KLITSCHKO – FURY, NO DISTANCE LEFT TO RUN

John Wharton

When you think of it life is all about distance, the distance between us physically, the distance between us emotionally. How far we are away from the ones we love and how far we are from the ones we don’t. It’s the distance between our atoms that make us what we are.

Distant originates from an old English word meaning discord or debate, even further back its etymology stems from the Latin distantia meaning remoteness or difference. For Wladimir Klitschko and Tyson Fury, and their rivalry distance is integral. The older, more experienced Klitschko has ice running through his veins. He’s been there, seen it and bought the tacky merchandise. Fury is fire, quick to explode and difficult to predict.

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Two men born on different continents, two men born in different eras the distance is huge. Klitschko born in Kazakhstan in the former Soviet Union to a Russian Air force Colonel eventually settled in his native Ukraine whom he represented at the 1996 Summer Olympics winning gold. Fury born to an Irish traveller family in Wythenshawe, Manchester. The challenger comes from a family with a rich boxing heritage his father John was a professional fighter and his cousins Andy Lee, Hughie Fury and Hosea Burton are all professional fighters.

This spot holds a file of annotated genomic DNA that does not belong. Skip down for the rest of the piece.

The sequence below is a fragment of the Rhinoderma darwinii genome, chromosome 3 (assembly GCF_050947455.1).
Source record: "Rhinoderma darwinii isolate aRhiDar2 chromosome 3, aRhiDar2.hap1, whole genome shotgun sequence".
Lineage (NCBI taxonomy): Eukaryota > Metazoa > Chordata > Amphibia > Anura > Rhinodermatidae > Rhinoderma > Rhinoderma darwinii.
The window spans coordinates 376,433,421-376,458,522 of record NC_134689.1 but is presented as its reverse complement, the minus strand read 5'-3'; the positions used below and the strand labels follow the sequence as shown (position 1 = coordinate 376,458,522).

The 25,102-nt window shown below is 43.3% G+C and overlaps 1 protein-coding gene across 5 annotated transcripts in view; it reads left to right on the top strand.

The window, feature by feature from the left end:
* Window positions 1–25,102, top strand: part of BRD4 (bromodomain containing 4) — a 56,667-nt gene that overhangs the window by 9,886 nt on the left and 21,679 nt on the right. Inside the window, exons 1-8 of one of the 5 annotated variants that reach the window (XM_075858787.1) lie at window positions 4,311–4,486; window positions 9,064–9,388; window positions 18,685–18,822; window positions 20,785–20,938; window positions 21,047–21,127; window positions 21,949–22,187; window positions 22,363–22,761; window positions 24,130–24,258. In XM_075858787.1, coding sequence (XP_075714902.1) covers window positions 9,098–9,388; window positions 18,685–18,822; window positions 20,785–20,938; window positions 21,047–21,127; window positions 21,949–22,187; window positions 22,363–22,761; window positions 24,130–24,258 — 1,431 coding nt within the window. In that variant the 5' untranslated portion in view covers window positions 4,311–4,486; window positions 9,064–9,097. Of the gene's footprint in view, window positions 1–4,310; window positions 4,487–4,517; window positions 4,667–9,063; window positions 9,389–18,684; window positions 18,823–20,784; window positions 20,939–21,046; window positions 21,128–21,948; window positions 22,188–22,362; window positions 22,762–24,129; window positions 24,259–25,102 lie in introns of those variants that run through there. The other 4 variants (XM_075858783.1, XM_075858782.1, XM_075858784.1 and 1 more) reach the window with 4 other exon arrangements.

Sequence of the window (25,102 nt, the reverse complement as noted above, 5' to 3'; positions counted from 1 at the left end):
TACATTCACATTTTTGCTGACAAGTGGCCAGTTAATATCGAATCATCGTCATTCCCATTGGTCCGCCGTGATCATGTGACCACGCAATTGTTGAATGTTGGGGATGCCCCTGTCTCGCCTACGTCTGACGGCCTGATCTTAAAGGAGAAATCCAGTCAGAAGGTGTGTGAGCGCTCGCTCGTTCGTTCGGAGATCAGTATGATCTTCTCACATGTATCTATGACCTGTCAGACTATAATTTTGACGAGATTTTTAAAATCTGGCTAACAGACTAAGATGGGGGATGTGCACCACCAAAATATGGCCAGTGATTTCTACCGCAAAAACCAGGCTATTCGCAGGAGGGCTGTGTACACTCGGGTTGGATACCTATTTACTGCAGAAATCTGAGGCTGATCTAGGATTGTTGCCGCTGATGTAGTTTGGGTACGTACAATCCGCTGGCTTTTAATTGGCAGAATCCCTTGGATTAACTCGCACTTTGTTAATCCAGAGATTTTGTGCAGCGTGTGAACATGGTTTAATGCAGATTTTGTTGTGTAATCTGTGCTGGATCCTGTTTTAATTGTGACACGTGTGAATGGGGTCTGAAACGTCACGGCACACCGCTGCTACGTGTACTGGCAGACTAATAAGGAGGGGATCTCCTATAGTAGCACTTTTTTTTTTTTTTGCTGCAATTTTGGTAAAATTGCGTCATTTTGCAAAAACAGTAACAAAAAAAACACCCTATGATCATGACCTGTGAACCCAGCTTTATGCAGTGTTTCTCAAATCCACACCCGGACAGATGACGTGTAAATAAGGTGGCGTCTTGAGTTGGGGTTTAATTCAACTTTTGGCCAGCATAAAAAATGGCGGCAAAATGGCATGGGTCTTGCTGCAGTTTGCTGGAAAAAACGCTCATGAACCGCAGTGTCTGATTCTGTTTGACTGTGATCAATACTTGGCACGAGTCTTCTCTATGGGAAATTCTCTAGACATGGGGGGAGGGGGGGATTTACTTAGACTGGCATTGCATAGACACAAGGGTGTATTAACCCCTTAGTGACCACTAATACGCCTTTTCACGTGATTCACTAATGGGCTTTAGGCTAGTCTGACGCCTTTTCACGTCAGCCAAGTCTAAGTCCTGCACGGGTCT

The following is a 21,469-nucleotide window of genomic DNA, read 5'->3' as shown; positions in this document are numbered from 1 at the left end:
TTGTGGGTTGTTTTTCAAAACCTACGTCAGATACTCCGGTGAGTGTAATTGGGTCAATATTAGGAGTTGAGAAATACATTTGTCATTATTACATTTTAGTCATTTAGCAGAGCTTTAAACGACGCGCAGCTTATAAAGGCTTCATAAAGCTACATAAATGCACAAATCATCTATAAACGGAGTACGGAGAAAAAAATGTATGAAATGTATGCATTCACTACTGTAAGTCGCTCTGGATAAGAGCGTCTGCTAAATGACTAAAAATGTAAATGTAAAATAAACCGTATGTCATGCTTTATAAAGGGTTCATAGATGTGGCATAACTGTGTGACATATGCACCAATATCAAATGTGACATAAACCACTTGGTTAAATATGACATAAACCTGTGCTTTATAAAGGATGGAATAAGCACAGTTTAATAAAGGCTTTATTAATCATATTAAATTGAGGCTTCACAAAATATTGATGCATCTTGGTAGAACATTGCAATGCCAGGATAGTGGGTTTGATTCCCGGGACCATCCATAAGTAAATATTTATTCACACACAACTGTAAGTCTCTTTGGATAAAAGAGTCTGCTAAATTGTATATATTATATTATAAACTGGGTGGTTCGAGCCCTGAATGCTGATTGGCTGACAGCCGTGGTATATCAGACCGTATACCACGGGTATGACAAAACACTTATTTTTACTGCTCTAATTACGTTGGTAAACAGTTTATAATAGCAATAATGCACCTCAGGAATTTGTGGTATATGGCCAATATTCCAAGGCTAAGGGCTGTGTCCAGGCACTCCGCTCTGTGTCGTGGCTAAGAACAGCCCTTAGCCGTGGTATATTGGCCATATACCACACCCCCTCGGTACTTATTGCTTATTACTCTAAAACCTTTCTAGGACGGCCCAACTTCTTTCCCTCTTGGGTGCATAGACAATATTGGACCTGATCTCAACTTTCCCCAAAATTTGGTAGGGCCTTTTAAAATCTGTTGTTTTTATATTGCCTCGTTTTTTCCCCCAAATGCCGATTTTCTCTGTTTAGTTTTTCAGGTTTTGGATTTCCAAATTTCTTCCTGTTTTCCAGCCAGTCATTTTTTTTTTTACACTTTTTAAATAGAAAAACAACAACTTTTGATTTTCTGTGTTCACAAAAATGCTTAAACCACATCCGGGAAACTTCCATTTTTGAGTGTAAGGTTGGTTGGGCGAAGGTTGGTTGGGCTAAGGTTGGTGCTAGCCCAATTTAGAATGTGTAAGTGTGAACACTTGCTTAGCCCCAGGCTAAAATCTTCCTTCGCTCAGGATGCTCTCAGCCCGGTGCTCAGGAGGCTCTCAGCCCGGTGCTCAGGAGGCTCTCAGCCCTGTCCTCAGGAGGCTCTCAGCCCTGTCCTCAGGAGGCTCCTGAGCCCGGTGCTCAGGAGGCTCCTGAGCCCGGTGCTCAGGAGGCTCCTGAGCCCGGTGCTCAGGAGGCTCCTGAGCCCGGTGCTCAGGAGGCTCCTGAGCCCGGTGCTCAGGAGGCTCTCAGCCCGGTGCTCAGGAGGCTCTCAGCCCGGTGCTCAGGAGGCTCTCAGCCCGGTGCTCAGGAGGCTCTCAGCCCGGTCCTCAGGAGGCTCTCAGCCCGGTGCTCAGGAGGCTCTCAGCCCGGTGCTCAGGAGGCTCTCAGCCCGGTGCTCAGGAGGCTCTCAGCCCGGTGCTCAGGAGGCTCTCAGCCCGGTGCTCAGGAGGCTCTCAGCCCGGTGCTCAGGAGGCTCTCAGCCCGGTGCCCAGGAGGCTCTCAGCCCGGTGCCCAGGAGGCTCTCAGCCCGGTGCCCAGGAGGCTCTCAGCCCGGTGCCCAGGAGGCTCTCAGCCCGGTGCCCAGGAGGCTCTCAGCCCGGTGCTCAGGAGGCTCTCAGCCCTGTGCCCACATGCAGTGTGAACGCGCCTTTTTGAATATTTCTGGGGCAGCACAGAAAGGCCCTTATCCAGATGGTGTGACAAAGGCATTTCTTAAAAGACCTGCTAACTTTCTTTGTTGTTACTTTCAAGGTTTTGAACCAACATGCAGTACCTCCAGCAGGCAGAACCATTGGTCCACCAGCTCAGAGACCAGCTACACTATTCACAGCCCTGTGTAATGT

The distance between Klitschko and Fury isn’t just geographical although Semipalatinsk and Wythenshawe are separated by 6913 KM, it’s in their demeanour. The Ukrainian champion is calmness personified a man who seemingly has ice running through his veins, never flustered and the epitome of laid back. Fury on the other hand, well, isn’t. He’s the pugilistic equivalent of pouring oil onto fire. Tasteless comments, veiled threats, not so veiled threats and a tendency to resort to childish, but, amusing insults.

Distance is something Wladimir usually has no problem in maintaining, at 6ft 6 inches he’s used to controlling the distance and his ability to tie his opponents up has a history of frustrating his foes. Against the 6 ft. 9 inches tall Fury can the champion control the distance? The clinch fest of the Povetkin fight and the snooze Fest of the Bryant Jennings are a testament to what happens once the Ukrainian begins to assert his will against his opponents.

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Fury as we have seen throughout his career is wildly unpredictable at his best he’s a serious threat to Klitschko as we’ve seen in his fights with Chisora, his courage is undeniable and in Peter Fury he has a master tactician on hand to plot a strategy that might see the long reigning champion finally dethroned. Conversely, Fury can be overweight, under motivated and at times far too easy to hit as Steve Cunningham will attest to.

It all boils down to distance can Klitschko maintain it to win the fight? Or can Fury use it to his advantage and frustrate the champion?

Remoteness, space, expanse, detachment, aloofness, all are suitable synonyms for the key word all can be applied in a fistic setting, all could be important in the build-up and during the fight itself. Come November 28 we’ll know just who will control the distance.

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